A stack of detuned sawtooth waves, the SuperSaw was (and still is!) a massive sound. It was almost immediately adopted by trance and other styles of electronic music producers. We old folks still remember how hard it was to spend even a few minutes in a club in the late ‘90s without being assaulted by a SuperSaw-impregnated melody.
The waveform is now a staple of Roland synthesizers like the Juno-X and Gaia 2, although surprisingly Roland has yet to give the JP-8000 the Boutique or Cloud treatment. Behringer, however, offers an alternative in the form of the JT-4000 Micro. Glowsticks at the ready.
Here’s one you probably weren’t expecting. While the other entries in this list tend to feature in electronic music, the Octapad SPD-20 has had a very different – yet no less powerful – impact.
The first Octapad came out in 1985. It offered drummers a way to trigger sounds via MIDI drum pads and by the time of the release of the SPD-20 in 1998, Roland had added internal sounds as well. The inclusion of classical Indian drum sounds was wise as the SPD-20 took off in the subcontinent, creating an entirely new job description of Octapadist along the way and finding use in devotional and Bollywood-inspired styles of music.
Roland has continued the legacy of the SPD-20 with the SPD-20 Pro, which they designed with Indian players in mind. Of course, you don’t need to make Indian-inspired music to enjoy the SPD-20 series but if you’re looking to punch up your CV and think ‘Octapadist’ has a good ring to it, check one out.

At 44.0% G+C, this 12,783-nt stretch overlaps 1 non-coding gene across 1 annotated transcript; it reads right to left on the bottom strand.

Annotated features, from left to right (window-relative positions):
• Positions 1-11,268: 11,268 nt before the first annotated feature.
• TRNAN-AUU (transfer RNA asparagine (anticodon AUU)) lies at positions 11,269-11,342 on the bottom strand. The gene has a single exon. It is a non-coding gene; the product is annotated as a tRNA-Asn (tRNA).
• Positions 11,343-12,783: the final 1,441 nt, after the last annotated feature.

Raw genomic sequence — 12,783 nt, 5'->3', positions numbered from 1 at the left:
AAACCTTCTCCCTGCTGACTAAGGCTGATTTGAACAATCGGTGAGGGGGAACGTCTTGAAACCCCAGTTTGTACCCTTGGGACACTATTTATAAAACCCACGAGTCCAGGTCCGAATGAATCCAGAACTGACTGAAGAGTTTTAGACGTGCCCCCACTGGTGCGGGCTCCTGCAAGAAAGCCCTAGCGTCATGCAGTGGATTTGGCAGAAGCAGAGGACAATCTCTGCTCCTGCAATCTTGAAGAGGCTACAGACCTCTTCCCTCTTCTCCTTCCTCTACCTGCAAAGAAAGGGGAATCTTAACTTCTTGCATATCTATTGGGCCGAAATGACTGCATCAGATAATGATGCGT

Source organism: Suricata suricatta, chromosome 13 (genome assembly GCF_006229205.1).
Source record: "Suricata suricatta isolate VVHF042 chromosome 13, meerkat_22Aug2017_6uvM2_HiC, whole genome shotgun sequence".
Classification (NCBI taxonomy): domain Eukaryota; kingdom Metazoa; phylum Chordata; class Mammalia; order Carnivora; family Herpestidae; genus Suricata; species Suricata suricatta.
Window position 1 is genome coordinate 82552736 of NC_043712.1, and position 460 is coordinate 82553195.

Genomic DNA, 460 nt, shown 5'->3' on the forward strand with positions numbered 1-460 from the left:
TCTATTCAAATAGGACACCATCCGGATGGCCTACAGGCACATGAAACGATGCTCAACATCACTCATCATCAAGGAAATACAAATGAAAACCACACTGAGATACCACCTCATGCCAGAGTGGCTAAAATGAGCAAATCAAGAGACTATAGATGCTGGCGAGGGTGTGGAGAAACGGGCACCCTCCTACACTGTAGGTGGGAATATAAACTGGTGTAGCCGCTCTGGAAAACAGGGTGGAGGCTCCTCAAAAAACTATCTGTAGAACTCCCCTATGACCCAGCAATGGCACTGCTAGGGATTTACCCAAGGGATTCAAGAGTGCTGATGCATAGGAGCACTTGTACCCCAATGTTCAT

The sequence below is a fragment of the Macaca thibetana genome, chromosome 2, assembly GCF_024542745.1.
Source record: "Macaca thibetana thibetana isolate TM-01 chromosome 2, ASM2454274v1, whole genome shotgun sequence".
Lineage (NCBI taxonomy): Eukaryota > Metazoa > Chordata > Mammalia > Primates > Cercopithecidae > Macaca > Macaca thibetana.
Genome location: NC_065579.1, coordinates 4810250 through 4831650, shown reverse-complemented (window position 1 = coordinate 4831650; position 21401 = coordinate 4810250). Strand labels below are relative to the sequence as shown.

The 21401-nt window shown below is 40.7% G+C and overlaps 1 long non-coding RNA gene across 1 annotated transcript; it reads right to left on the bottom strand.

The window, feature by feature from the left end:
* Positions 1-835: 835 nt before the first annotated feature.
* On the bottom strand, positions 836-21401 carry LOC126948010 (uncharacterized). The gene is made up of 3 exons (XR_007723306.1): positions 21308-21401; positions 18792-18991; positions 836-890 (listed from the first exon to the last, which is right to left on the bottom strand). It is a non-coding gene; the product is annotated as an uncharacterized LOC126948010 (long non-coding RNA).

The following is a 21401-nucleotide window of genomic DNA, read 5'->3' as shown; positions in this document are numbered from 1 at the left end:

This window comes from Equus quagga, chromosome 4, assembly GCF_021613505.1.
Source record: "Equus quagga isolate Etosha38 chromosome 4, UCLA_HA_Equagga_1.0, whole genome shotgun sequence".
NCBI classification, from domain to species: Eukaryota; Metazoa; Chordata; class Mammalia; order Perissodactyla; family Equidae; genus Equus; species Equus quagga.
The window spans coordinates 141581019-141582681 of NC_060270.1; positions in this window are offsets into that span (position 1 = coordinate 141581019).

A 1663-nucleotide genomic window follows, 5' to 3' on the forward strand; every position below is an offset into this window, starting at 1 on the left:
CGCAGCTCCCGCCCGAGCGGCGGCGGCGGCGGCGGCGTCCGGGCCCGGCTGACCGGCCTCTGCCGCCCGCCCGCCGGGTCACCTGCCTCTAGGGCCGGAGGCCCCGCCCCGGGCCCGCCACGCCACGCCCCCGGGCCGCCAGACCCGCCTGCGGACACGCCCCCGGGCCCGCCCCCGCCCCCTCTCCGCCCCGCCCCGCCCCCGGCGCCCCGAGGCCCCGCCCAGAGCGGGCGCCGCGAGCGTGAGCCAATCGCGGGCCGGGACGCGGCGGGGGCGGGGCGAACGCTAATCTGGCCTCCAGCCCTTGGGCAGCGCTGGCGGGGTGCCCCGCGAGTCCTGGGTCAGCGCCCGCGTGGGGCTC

SP-404 Sampling Workstation
First released in 2005, Roland’s SP-404 Sampling Workstation expanded on the previous phrase sampler entries in the SP series and, over time, built into a monster of epic proportions. If you’re unfamiliar with the SP range, it started under the Boss name in 1998 with the SP-202. Originally intended as live soundboards, forward-thinking hip-hop producers adopted the SP devices despite (because of?) their limitations. Roland took notice, moved the line to the Roland name, and tried to capture sampling in a bottle with the 404.
It took a number of years but eventually, the SP-404 became the go-to sampler for a certain type of hip-hop producer. Think Flying Lotus and lo-fi heads. Along the way, the SP-404 crossed over from being a mere instrument to a bonafide cultural force, with not just live events organized around the single device but owners decorating them with custom skins and decals.
Roland released a number of upgrades over the years, including the SP-404SX in 2009 and SP-404A in 2017. However, it was 2021’s SP-404MKII that really took the concept into the stratosphere. Now Roland even includes it in its calendar of famous “days”, with April 4 (404 Day) now taking its place alongside 303 Day, 808 Day, and 909 Day.
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- Roland TR-808: Roland
- TB-303: Oscidance
- Roland JP-8000: Wikipedia
- Roland SPD-20 Pro: Roland
- Roland SP-404: Roland